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From Yonik Seeley <ysee...@gmail.com>
Subject Re: scalability w/ number of fields
Date Wed, 06 Apr 2005 16:59:37 GMT
Thanks Doug, your previous comment led us to consider compound field
types of the form compound:"name=value".  Open ended range queries
also need some manipulation for this scheme to work.

> Yes, this is an ugly hack, but it can make a huge performance
> differrence.  The problem is that Lucene stores norm values in an array,
> when, in cases like yours, a sparse data structure might be more sensible.

Ahhh, "There's a norm file for each indexed field with a byte for each
document."
This obviously impacts segment merging... what about query performance? 

A question regarding stored-only fields (and having say 10,000 of
those)... I notice that stored and indexed field names are both listed
in the .fnm segment file.  Are there any performance critical places
in Lucene where this list is walked linearly?  I assume it's loaded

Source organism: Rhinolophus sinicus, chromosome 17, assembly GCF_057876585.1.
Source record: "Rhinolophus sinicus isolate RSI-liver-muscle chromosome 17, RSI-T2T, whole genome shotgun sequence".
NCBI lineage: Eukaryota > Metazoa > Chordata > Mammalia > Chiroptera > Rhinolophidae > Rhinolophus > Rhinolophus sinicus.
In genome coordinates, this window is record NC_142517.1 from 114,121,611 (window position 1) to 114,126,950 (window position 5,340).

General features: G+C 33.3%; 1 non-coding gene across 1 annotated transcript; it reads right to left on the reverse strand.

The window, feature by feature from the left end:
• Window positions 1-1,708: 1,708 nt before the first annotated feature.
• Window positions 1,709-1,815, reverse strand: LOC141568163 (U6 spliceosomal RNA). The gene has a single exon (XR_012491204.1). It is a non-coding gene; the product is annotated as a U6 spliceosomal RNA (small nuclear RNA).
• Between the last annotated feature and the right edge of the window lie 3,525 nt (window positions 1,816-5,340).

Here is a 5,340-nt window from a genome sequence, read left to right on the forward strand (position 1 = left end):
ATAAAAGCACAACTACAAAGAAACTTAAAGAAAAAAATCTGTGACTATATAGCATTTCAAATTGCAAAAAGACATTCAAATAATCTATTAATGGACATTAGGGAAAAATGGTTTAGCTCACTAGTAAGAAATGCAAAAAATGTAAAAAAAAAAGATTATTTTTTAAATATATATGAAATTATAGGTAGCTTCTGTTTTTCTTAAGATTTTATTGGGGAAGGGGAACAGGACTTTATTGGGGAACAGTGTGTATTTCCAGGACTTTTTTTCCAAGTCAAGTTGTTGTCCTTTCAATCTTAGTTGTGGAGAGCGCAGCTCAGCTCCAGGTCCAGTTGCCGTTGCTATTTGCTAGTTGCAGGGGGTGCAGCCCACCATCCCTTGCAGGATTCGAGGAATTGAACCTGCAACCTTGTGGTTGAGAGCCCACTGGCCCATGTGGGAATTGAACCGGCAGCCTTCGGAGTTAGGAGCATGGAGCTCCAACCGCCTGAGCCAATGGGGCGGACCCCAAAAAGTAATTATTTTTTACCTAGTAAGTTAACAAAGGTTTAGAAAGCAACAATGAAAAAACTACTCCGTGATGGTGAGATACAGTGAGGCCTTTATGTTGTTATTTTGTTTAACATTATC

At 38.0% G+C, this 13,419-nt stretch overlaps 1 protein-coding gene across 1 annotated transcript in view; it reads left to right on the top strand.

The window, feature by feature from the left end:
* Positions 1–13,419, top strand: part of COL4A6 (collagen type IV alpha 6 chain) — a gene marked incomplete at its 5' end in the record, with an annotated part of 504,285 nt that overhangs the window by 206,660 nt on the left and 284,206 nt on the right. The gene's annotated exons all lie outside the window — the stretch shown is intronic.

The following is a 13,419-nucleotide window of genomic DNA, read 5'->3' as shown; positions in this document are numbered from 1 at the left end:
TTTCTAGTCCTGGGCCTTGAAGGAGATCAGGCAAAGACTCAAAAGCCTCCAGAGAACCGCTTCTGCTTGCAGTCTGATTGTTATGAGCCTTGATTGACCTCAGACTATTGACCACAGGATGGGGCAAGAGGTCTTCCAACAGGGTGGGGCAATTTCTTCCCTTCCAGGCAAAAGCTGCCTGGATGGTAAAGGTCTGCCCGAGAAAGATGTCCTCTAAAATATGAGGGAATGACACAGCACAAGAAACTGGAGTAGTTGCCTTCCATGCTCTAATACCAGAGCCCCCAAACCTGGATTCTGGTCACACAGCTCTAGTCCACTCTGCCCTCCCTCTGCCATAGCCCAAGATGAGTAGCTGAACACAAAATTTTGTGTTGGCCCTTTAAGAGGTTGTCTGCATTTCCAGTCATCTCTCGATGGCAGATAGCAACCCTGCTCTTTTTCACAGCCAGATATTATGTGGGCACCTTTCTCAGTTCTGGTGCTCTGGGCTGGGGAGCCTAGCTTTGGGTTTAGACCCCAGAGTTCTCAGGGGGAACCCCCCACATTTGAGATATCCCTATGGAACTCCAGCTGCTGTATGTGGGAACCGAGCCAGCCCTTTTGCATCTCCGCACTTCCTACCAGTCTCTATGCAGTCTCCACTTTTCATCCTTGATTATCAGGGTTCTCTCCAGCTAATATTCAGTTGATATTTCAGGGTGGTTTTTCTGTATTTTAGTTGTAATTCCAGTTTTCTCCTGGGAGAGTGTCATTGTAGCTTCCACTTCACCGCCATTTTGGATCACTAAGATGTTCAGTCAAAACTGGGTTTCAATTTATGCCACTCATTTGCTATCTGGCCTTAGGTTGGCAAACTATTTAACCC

into an array in memory so access by fieldnum is O(1).  Also makes the
FieldNum VInts bigger, but I don't see that has having a big effect.

I'll try and keep the list informed as we get more numbers (and maybe
try out other things like generic or compound fields).

-Yonik

On Apr 6, 2005 12:28 PM, Doug Cutting <cutting@apache.org> wrote:
> Yonik Seeley wrote:
> > They are all indexed (and they all need to be under the current design).
> 
> As I mentioned before, Lucene will not perform well with a large number
> of indexed fields.  If these are not tokenized fields, then a simple way
> to reduce the number of indexed fields is to move the field name into
> the value.  Instead of adding <fieldX, valueY> and <fieldZ, valueA>, add
> <generic, fieldX-valueY> and <generic, fieldZ-valueY>.  This should
> perform quite well.  You'll also need to manipulate queries accordingly.
> 
> A similar method can work for tokenized fields.  Simply write a
> TokenFilter that appends a field name to the front of tokens.
> 
> Yes, this is an ugly hack, but it can make a huge performance
> differrence.  The problem is that Lucene stores norm values in an array,
> when, in cases like yours, a sparse data structure might be more sensible.
> 
> Doug

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